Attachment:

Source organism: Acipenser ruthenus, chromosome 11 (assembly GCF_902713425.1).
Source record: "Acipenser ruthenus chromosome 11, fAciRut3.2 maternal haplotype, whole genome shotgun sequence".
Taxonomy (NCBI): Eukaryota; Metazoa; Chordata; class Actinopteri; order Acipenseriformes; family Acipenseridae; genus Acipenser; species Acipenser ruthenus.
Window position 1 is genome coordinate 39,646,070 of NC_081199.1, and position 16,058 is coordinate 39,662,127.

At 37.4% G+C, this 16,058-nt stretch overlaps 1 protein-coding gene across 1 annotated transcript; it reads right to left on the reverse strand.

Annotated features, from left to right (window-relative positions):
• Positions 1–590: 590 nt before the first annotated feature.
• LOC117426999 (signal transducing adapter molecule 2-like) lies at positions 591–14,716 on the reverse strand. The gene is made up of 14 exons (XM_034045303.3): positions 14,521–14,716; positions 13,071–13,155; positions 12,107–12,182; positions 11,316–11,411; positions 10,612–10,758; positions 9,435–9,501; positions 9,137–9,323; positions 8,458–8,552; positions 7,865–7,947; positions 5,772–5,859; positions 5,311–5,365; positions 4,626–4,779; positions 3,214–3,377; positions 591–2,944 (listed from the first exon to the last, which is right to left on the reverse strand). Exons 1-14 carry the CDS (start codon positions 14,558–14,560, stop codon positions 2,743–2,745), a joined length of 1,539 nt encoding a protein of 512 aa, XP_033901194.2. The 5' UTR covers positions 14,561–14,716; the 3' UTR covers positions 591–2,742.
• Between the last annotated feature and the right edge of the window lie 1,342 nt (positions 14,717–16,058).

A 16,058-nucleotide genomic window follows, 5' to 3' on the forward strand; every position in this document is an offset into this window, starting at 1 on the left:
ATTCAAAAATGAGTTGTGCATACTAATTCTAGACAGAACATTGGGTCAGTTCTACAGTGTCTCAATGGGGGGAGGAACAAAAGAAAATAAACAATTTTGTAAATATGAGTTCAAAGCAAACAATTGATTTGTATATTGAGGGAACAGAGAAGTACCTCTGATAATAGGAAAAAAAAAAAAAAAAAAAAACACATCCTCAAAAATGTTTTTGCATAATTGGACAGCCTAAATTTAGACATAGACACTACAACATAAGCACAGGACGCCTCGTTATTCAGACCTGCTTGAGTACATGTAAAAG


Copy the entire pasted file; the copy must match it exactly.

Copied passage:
Source organism: Acipenser ruthenus, chromosome 11 (assembly GCF_902713425.1).
Source record: "Acipenser ruthenus chromosome 11, fAciRut3.2 maternal haplotype, whole genome shotgun sequence".
Taxonomy (NCBI): Eukaryota; Metazoa; Chordata; class Actinopteri; order Acipenseriformes; family Acipenseridae; genus Acipenser; species Acipenser ruthenus.
Window position 1 is genome coordinate 39,646,070 of NC_081199.1, and position 16,058 is coordinate 39,662,127.

At 37.4% G+C, this 16,058-nt stretch overlaps 1 protein-coding gene across 1 annotated transcript; it reads right to left on the reverse strand.

Annotated features, from left to right (window-relative positions):
• Positions 1–590: 590 nt before the first annotated feature.
• LOC117426999 (signal transducing adapter molecule 2-like) lies at positions 591–14,716 on the reverse strand. The gene is made up of 14 exons (XM_034045303.3): positions 14,521–14,716; positions 13,071–13,155; positions 12,107–12,182; positions 11,316–11,411; positions 10,612–10,758; positions 9,435–9,501; positions 9,137–9,323; positions 8,458–8,552; positions 7,865–7,947; positions 5,772–5,859; positions 5,311–5,365; positions 4,626–4,779; positions 3,214–3,377; positions 591–2,944 (listed from the first exon to the last, which is right to left on the reverse strand). Exons 1-14 carry the CDS (start codon positions 14,558–14,560, stop codon positions 2,743–2,745), a joined length of 1,539 nt encoding a protein of 512 aa, XP_033901194.2. The 5' UTR covers positions 14,561–14,716; the 3' UTR covers positions 591–2,742.
• Between the last annotated feature and the right edge of the window lie 1,342 nt (positions 14,717–16,058).

A 16,058-nucleotide genomic window follows, 5' to 3' on the forward strand; every position in this document is an offset into this window, starting at 1 on the left:
ATTCAAAAATGAGTTGTGCATACTAATTCTAGACAGAACATTGGGTCAGTTCTACAGTGTCTCAATGGGGGGAGGAACAAAAGAAAATAAACAATTTTGTAAATATGAGTTCAAAGCAAACAATTGATTTGTATATTGAGGGAACAGAGAAGTACCTCTGATAATAGGAAAAAAAAAAAAAAAAAAAAACACATCCTCAAAAATGTTTTTGCATAATTGGACAGCCTAAATTTAGACATAGACACTACAACATAAGCACAGGACGCCTCGTTATTCAGACCTGCTTGAGTACATGTAAAAG